Blepharitis and dry eye syndrome both result in eye discomfort. They share similar symptoms but are different conditions.

Blepharitis is eyelid inflammation often accompanied by crusts at the base of your eyelids. Dry eye is when your eyes don’t make enough tears or the right types of tears.

Dry eye is one possible symptom of blepharitis. But although it’s possible for blepharitis to cause dry eye, there’s not a lot of evidence that dry eye can cause blepharitis. It’s possible to have both conditions at the same time.

Dry eye is sometimes caused by meibomian gland dysfunction. The meibomian gland creates oil that prevents tears from drying too quickly. Research shows that when meibomian gland problems are due to inflammation, it’s because of blepharitis (inflammation of your eyelid) or meibomitis, which is inflammation of the glands themselves.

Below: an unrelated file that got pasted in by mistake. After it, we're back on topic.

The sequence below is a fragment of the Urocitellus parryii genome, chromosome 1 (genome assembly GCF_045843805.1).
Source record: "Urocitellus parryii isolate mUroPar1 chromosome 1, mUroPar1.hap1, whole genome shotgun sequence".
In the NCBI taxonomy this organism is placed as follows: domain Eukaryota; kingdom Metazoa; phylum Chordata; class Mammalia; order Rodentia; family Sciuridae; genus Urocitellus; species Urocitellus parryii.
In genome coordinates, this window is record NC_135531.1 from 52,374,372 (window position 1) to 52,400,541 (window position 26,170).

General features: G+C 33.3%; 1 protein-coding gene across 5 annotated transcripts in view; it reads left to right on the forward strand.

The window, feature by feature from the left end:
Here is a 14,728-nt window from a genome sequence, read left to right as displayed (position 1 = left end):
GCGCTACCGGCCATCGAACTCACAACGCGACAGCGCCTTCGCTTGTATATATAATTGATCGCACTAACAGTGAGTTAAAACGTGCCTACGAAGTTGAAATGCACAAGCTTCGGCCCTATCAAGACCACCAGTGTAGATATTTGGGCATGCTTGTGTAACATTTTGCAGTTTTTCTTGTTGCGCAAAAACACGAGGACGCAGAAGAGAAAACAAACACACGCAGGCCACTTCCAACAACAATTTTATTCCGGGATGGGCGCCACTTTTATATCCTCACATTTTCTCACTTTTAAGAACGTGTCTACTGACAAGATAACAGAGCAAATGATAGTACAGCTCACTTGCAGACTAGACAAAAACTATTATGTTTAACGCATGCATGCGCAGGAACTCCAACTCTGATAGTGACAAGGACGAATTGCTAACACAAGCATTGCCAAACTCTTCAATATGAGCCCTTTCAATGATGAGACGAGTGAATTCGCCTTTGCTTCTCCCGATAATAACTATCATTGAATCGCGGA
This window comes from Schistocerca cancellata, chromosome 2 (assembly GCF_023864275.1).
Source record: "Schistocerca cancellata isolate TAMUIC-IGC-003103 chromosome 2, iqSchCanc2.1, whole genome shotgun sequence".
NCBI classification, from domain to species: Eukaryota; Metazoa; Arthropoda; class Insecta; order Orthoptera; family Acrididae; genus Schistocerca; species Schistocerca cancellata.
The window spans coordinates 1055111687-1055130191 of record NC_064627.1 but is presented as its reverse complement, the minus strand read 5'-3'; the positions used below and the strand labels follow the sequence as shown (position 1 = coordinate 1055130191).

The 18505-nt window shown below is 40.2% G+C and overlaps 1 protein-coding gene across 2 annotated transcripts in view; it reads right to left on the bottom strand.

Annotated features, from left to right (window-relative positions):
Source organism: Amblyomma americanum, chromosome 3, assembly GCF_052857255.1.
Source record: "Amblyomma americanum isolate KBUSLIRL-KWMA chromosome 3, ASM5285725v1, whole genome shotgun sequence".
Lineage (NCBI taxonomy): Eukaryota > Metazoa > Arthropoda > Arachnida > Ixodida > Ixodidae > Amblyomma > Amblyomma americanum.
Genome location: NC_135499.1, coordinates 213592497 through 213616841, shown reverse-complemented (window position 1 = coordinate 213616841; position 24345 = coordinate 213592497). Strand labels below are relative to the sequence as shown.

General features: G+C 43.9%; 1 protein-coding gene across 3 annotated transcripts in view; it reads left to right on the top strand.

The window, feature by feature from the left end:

Although dry eye can be the result of some kinds of blepharitis, there’s little evidence that dry eye can cause blepharitis. There are two types of this condition, neither of which are caused by dry eye:

  • Anterior blepharitis: Anterior blepharitis is the result of too much bacteria or dandruff from your scalp and eyebrows. It may also be because of allergies or a mite infestation.
  • Posterior blepharitis: Posterior blepharitis is the result of irregular oil production from your meibomian glands, which makes a favorable environment for bacteria to grow. Rosacea can also cause this kind of blepharitis.

But it’s possible to experience both blepharitis and dry eye at the same time.

Blepharitis and dry eye aren’t the same, although you may have dry eye as a symptom if you experience blepharitis. The root cause of blepharitis is an overgrowth of bacteria feeding on cellular debris and trapped eyelid secretions, as well as skin conditions such as dandruff. Poor eyelid hygiene is responsible for most cases of blepharitis.